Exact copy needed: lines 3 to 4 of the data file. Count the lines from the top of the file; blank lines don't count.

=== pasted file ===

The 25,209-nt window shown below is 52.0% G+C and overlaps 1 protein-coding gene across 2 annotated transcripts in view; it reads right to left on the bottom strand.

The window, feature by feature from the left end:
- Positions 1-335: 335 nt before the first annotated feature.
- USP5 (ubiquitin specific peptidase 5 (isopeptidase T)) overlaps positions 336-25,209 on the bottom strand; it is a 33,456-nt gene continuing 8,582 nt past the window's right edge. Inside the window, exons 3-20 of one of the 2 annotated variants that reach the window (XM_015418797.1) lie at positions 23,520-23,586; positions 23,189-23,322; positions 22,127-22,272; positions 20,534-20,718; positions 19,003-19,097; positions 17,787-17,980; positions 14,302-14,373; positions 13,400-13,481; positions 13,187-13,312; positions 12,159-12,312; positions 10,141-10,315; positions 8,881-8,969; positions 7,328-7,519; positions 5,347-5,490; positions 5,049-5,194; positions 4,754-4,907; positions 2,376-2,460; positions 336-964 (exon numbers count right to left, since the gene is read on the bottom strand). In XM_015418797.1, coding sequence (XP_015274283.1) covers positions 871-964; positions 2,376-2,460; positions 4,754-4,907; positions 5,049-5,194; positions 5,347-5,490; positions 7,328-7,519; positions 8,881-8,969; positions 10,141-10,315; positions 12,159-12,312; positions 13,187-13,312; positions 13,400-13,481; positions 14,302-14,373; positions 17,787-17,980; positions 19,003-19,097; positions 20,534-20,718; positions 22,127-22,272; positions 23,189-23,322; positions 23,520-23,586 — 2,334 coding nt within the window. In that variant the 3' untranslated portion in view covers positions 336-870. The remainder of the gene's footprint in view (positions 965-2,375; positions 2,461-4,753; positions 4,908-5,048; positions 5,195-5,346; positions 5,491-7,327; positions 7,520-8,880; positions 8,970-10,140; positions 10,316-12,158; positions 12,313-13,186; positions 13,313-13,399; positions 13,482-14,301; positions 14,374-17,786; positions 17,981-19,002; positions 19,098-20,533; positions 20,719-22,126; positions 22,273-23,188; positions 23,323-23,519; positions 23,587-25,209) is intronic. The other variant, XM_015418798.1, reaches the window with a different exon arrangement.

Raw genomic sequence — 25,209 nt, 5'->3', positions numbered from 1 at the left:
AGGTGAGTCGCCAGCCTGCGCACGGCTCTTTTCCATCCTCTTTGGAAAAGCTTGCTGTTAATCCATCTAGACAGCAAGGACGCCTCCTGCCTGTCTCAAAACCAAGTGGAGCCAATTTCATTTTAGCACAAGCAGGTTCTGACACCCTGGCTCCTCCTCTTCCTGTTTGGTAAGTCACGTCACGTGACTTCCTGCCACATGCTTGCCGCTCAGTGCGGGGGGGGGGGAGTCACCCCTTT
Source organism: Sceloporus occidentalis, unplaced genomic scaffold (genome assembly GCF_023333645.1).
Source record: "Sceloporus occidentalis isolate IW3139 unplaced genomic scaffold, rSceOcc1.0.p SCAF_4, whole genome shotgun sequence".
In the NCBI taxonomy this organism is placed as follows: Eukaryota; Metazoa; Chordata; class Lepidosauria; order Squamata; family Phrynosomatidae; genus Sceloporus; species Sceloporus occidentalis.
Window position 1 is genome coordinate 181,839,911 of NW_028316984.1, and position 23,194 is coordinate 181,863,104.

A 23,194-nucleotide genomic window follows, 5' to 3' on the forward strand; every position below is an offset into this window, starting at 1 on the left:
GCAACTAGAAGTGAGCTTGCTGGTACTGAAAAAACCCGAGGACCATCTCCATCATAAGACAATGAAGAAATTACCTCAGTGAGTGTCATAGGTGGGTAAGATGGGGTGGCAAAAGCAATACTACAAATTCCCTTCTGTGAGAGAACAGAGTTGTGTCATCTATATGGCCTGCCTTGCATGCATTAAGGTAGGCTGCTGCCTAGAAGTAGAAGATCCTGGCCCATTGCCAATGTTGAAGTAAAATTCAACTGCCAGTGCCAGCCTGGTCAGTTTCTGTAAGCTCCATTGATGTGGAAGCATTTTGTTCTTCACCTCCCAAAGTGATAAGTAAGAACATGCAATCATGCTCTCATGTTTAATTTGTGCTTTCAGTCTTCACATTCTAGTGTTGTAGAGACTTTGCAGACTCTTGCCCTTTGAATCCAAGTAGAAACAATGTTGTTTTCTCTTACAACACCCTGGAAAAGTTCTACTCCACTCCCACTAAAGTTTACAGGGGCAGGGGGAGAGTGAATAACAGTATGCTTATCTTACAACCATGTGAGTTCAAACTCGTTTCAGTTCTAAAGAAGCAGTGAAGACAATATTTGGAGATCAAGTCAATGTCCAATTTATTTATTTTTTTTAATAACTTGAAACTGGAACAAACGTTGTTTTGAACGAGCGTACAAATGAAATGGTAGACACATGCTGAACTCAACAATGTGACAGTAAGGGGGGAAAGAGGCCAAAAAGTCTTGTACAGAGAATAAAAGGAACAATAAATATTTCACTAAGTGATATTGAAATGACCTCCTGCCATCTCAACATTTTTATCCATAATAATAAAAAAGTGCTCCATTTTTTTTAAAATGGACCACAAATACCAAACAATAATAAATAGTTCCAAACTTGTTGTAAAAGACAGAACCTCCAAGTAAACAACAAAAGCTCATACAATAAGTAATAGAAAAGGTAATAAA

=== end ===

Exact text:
- Positions 1-335: 335 nt before the first annotated feature.
- USP5 (ubiquitin specific peptidase 5 (isopeptidase T)) overlaps positions 336-25,209 on the bottom strand; it is a 33,456-nt gene continuing 8,582 nt past the window's right edge. Inside the window, exons 3-20 of one of the 2 annotated variants that reach the window (XM_015418797.1) lie at positions 23,520-23,586; positions 23,189-23,322; positions 22,127-22,272; positions 20,534-20,718; positions 19,003-19,097; positions 17,787-17,980; positions 14,302-14,373; positions 13,400-13,481; positions 13,187-13,312; positions 12,159-12,312; positions 10,141-10,315; positions 8,881-8,969; positions 7,328-7,519; positions 5,347-5,490; positions 5,049-5,194; positions 4,754-4,907; positions 2,376-2,460; positions 336-964 (exon numbers count right to left, since the gene is read on the bottom strand). In XM_015418797.1, coding sequence (XP_015274283.1) covers positions 871-964; positions 2,376-2,460; positions 4,754-4,907; positions 5,049-5,194; positions 5,347-5,490; positions 7,328-7,519; positions 8,881-8,969; positions 10,141-10,315; positions 12,159-12,312; positions 13,187-13,312; positions 13,400-13,481; positions 14,302-14,373; positions 17,787-17,980; positions 19,003-19,097; positions 20,534-20,718; positions 22,127-22,272; positions 23,189-23,322; positions 23,520-23,586 — 2,334 coding nt within the window. In that variant the 3' untranslated portion in view covers positions 336-870. The remainder of the gene's footprint in view (positions 965-2,375; positions 2,461-4,753; positions 4,908-5,048; positions 5,195-5,346; positions 5,491-7,327; positions 7,520-8,880; positions 8,970-10,140; positions 10,316-12,158; positions 12,313-13,186; positions 13,313-13,399; positions 13,482-14,301; positions 14,374-17,786; positions 17,981-19,002; positions 19,098-20,533; positions 20,719-22,126; positions 22,273-23,188; positions 23,323-23,519; positions 23,587-25,209) is intronic. The other variant, XM_015418798.1, reaches the window with a different exon arrangement.